a lower column support bracket including a central passage that cooperates with the adapter radially outward facing surface, telescopically receives the lower bearing adapter through a central passage upper end, and limits radial movement of the lower bearing adapter relative to the central passage;
a first energy absorbing strap with a first strap anchor end anchored to the lower column support bracket, a first strap bight portion in engagement with the first bight forming surface and wherein the first energy absorbing strap resists axial movement, to the front, of the lower bearing adapter relative to the central passage through the lower column support bracket; and
a second energy absorbing strap with a second strap anchor end anchored to the lower column support bracket, a second strap bight portion in engagement with the second bight forming surface and wherein the second energy absorbing strap resists axial movement, to the front, of the lower bearing adapter relative to the central passage through the lower column support bracket.
9. A steering column lower bracket assembly, as set forth in claim 8, including a jacket in engagement with the lower bearing adapter and wherein the first and second energy absorbing straps and the lower bearing adapter resist forward movement of the jacket relative to the lower column support bracket.
10. A steering column lower bracket assembly, as set forth in claim 9, including at least one mechanical fastener that connects the jacket to the lower bearing adapter.
11. A steering column lower bracket assembly, as set forth in claim 10, wherein the at least one mechanical faster is a non-threaded fastener.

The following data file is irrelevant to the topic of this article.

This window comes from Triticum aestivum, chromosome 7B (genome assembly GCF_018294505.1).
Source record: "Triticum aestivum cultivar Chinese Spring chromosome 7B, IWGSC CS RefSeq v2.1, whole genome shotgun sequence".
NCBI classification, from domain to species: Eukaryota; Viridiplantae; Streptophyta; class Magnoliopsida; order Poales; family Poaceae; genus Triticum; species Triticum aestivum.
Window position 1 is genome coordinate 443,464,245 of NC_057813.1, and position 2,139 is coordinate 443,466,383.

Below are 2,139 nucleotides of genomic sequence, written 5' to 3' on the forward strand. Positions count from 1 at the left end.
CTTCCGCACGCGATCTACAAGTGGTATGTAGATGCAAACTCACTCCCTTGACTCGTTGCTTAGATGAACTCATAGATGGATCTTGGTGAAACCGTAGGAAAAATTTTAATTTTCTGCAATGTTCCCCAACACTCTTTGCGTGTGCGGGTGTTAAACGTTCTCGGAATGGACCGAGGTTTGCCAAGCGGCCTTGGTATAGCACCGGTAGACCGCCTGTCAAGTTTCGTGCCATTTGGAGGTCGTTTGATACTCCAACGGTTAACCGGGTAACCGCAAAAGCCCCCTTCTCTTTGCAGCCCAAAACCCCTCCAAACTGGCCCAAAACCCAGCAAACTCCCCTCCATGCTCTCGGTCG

12. A steering column lower bracket assembly, as set forth in claim 8, including a sensor retainer connected to the lower bearing adapter by at least one mechanical fastener and wherein the sensor retainer limits rearward movement of the lower bearing adapter relative to the lower column support bracket.
13. A steering column lower bracket assembly, as set forth in claim 12, wherein the at least one mechanical fastener is a non-threaded mechanical fastener.
14. A method of assembling a steering column lower bracket assembly comprising:
mounting a pair of energy absorbing J-straps on a lower bearing adapter with a bight portion of each energy absorbing J-strap in engagement with a bight forming surface on the lower bearing adapter;
sliding the lower bearing adapter into an upper end of a central passage through a lower column support bracket until a strap anchor surface on each of the energy absorbing J-straps contacts a pocket end wall in the lower column support bracket and resists further forward movement of the lower bearing adapter relative to the lower column support bracket; and
attaching a sensor retainer to the lower bearing adapter such that the sensor retainer limits rearward movement of the lower bearing adapter relative to the lower column support bracket with the energy absorbing J-straps held energy absorbing positions.
15. A method of assembling a steering column lower bracket assembly, as set forth in claim 14, including:
inserting a steering column jacket into the lower bearing adapter until at leas one non-threaded fastener snaps into a locking position and locks the steering column jacket to the lower bearing adapter.
16. A method of assembling a steering column lower bracket assembly, as set forth in claim 14, wherein the sensor retainer is attached to the lower bearing adapter by moving the sensor retainer and the lower bearing adapter toward each other until a non-threaded fastener snaps into a locking position and locks the sensor retainer to the lower bearing adapter.
17. A steering column assembly comprising:
a lower bearing adapter with a sleeve portion having an upper sleeve end, a lower sleeve end, a steering shaft passage through the sleeve portion and extending from the upper sleeve end to the lower sleeve end, at least one finger with a lower finger end integral with the sleeve portion and an upper finger end, a jacket receiving slot between the sleeve portion and the at least one finger, and a first bight forming surface, on the lower bearing adapter, that faces forward;
a steering column jacket with a lower jacket end received in the jacket receiving slot and having a lower jacket end surface in engagement with a jacket receiving slot end wall;